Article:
Commercial General Liability Policies in the Face of Covid-19
Most agree that Covid-19 will continue to wreak havoc even after the stay-at-home orders are lifted, especially when it comes to questions of liability. Third-party tort lawsuits claiming that an individual was infected with Covid-19 on a business’s premises are likely to be prevalent. Health care and transportation providers as well as hospitality services and retail establishments may be particularly vulnerable. Individuals or estate representatives may commence lawsuits claiming that they are owed compensation because they were seriously injured or their family member died after contracting Covid-19 on a business’s property. Business owners need to consider whether they have coverage pursuant to their Commercial General Liability (CGL) insurance policy. Right now, without any exemplary case law, there is uncertainty as to whether CGL policies will provide a defense and coverage in impending Covid-19 lawsuits. As with any insurance coverage question, the policy language will be determinative.
CGLs usually are standard form insurance policies. The Insurance Services Office’s form CGL policy provides businesses with protection with respect to claims brought by third parties for: (a) “bodily injury” or “property damage” (Coverage A); personal and advertising injury (Coverage B); and medical payments (Coverage C). “Bodily injury” is defined as “injury, sickness, or disease sustained by a person, including death.”
First, for there to be coverage, the alleged “bodily injury” must have occurred during the applicable policy period.
Next, CGLs apply if the “bodily injury” is caused by an “occurrence.” An “occurrence” is defined as “an accident, including continuous or repeated exposure to substantially the same general harmful conditions.”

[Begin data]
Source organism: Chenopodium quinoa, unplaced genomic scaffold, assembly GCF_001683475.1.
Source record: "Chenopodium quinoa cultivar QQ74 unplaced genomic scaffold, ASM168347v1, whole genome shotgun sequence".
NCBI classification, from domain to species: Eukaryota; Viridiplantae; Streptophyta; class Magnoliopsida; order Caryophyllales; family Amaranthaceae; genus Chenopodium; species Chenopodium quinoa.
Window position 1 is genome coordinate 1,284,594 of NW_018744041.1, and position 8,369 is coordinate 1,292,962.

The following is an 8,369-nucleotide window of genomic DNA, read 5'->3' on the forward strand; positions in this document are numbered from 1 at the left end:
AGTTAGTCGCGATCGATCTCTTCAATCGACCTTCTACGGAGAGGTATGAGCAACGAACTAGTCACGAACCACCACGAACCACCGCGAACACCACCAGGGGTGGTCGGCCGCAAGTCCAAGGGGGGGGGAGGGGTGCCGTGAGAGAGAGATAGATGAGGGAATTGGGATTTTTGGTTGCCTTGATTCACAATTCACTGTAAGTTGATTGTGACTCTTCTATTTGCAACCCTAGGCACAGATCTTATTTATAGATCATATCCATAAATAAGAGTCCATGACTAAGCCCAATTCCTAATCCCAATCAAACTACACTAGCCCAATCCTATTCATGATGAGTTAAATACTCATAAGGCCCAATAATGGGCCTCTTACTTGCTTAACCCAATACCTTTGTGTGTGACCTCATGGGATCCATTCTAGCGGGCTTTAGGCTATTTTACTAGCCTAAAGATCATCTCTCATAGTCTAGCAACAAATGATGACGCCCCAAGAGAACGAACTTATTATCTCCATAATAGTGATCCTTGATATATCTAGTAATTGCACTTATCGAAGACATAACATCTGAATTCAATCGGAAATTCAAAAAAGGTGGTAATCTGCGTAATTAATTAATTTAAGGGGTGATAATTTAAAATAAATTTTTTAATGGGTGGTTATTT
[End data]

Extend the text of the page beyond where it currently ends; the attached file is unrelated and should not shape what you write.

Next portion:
Assuming the contraction of Covid-19 occurred during the policy period and qualifies as a “bodily injury” caused by an “occurrence,” the next step is to analyze whether any of the policy exclusions apply. The two exclusions that are most likely to apply to Covid-19 are:
- Communicable disease exclusions – The communicable disease exclusion is rarely seen in CGL policies. But in Koegler v. Liberty Mutual Insurance Company, 623 F. Supp. 2d 481 (S.D.N.Y. 2009), the court held that no liability coverage was owed to an individual for claims that he transmitted the human papillomavirus and herpes virus to his girlfriend and her daughter. The court held that the communicable disease exclusion, which excluded coverage for bodily injuries arising out of the “transmission of a communicable disease, virus, or syndrome,” precluded coverage. But the Communicable Disease exclusion is not seen often in CGL policies.
- Organic pathogen/fungi/mold/mildew/yeast/microbe exclusions – While these exclusions are often generally classified as “mold” exclusions, they can be defined more broadly. For example, a policy exclusion for organic pathogens may define organic pathogens as any bacteria, virus, fungus, mold, mushroom, yeast, mildew, mycotoxin or other metabolic products or their spores, scent, vapor or gas or byproducts, or any reproductive body they produce.
Even if coverage may be disclaimed, the insurer’s duty to defend a lawsuit is almost always broader than its duty to provide coverage. In other words, insurers are likely to have a duty to defend, and are required to meet that obligation if there is even a possibility of coverage for the underlying liability.
In the face of Covid-19 and all of the challenges it will present to businesses in their reopening, one of the many items that a business needs to review is its commercial general liability policy. Legislation is being considered that would shield companies from liability for Covid-19 related claims provided that the business followed federal and state guidelines in its reopening. Whether such legislation is implemented or not, to avoid these types of claims and lawsuits, businesses should adhere to all Centers for Disease Control guidelines, ensure that any individual who has or may have Covid-19 does not present for work, and screen and refuse entry of customers or clients who have or may have Covid-19, among other essential practices to maintain safety in reopening.